Re: [Cfrg] How to circumvent the obstacles for PAKE integration into TLS // slides.

Björn Haase <bjoern.haase@endress.com> Wed, 28 August 2019 11:05 UTC

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From: =?utf-8?B?QmrDtnJuIEhhYXNl?= <bjoern.haase@endress.com>
To: Natanael <natanael.l@gmail.com>, Hannes Tschofenig <Hannes.Tschofenig@arm.com>
CC: Jonathan Trostle <jonattr@gmail.com>, "Owen Friel (ofriel)" <ofriel@cisco.com>, "hugokraw@gmail.com" <hugokraw@gmail.com>, CFRG <cfrg@irtf.org>
Thread-Topic: [Cfrg] How to circumvent the obstacles for PAKE integration into TLS // slides.
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Subject: Re: [Cfrg] How to circumvent the obstacles for PAKE integration into TLS // slides.
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>The way I see it, combining a PAKE with a 2FA solution like FIDO / WebAuthn is the best approach.

This corresponds exactly to what I have had in mind when creating slide #13 of the slides
https://github.com/BjoernMHaase/fe25519/blob/master/Concept_For_Modularized_PAKE_integration_into_TLS_20190726.pdf

However, the bootstrapping use-case that Hannes refers to is also an important application IMO. (Slide #14).

My perception that in order to allow for integrating use-cases such as 2FA into TLS, we might better need a modular approach. This is the main advantages that I see for AuCPace in comparison to OPAQUE or VTBPEKE. Otherwise OPAQUE and VTBPEKE are decent and secure constructions in my opinion.

For your reference here are the slides that I will be presenting today at Atlanta.
https://github.com/BjoernMHaase/fe25519/blob/master/Presentation_CHES2019.pdf
There I have also added some slides dealing my opinions regarding the session id complexity that comes with OPAQUE and AuCPace.

Yours,

Björn.


Mit freundlichen Grüßen I Best Regards 

Dr. Björn Haase 

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Von: Natanael <natanael.l@gmail.com>;
Gesendet: Mittwoch, 28. August 2019 11:32
An: Hannes Tschofenig <Hannes.Tschofenig@arm.com>;
Cc: Jonathan Trostle <jonattr@gmail.com>;; Owen Friel (ofriel) <ofriel@cisco.com>;; hugokraw@gmail.com; Björn Haase <bjoern.haase@endress.com>;; CFRG <cfrg@irtf.org>;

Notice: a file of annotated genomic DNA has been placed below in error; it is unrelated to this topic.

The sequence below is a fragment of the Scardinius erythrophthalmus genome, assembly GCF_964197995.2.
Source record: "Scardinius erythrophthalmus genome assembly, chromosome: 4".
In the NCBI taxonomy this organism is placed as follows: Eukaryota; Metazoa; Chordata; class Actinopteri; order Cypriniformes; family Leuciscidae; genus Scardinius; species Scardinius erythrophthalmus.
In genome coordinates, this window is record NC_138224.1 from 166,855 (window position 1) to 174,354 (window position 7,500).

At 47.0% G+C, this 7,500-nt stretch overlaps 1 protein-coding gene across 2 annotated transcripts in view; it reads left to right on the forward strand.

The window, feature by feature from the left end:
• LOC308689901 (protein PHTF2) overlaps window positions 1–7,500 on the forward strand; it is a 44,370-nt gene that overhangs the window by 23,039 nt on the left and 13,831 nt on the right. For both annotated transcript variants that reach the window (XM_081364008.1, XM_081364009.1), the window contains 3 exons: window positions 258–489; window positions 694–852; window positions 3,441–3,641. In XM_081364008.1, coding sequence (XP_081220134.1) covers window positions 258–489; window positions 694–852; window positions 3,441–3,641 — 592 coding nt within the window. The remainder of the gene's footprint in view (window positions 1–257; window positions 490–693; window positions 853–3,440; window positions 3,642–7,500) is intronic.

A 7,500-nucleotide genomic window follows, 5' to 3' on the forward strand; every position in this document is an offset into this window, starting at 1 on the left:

Betreff: Re: [Cfrg] How to circumvent the obstacles for PAKE integration into TLS // slides.


Den ons 7 aug. 2019 14:16Hannes Tschofenig <Hannes.Tschofenig@arm.com<mailto:Hannes.Tschofenig@arm.com>> skrev:
Here are my 5 cents:
I don’t expect PAKEs to be used for web-based scenarios as a replacement for passwords used in web-based applications.
Instead, the only use of PAKEs I had seen over the last few years was in the area of IoT as part of onboarding mechanisms.
Unless those folks developing browsers tell me that they want to put PAKEs into their browsers I would focus on the IoT use cases instead. The reason why I am saying this is because FIDO, which also tackles the password problem, looks like a much, much more promising route…
We just got Facebook declaring interest in using OPAQUE or equivalent PAKE protocols, which is significant.

And I also think (in my layman's opinion) that this should be supported in browsers so websites can use it. I've written this once before;

The way I see it, combining a PAKE with a 2FA solution like FIDO / WebAuthn is the best approach.

It's infinitely more resistant to both phishing and to accidental harm. Compared to just adding a second factor which would still expose the password, you don't just devalue credential phishing attempts when combining U2F + PAKE, you can make it close to impossible.

FIDO 2FA by itself doesn't really "tackle the password problem". It "just" adds a very strong shield *behind* it (but not in front of it). You still risk leaking passwords, and password reuse isn't going away no matter how much we try, people will remain lazy and reuse them. And not every site will use 2FA!

While it's true that a PAKE can't protect a weak password if the server gets breached (dictionary or bruteforce guessing), it can however protect against a hacker spying on your strong passwords when they hack a site you use! So under PAKE, your strong passwords remain strong even if the adversary can manipulate the server, and they won't be able to test reusing then against other services (at least assuming replay attack protection in the protocol!).

A secondary and less common risk (yet real) is spearphishing, where somebody is willing to steal your token and test reused passwords against the target web service(s).

Pushing for widespread PAKE support (with dictionary attack resistance) to resist password leaks is far more effective. One could hope that training users to expect a browser initiated PAKE password entry would make them suspicious of plaintext credential phishing forms.

I envision an approach where the user first types their username (which the browser can remember), get asked to confirm their login attempt with their hardware 2FA token (button press, or TPM connected secure input), and then they get a secure PAKE prompt from the browser that asks the user to type their password / PIN. After both U2F and PAKE has successfully authenticated the user, they get logged in.

The browser's PAKE prompt may even be integrated with a password manager, so you only need to click OK after you have unlocked your password manager.

U2F even supports registering keypair on the hardware token which allow you to login without typing your username (requires using storage space on the token), making it even simpler (press the button, type a PIN).

So the simplest secure login ux flow would be to unlock the password manager once with your password, then login to a website by tapping the hardware token's input button, then (optionally, can be automated) confirm your password input.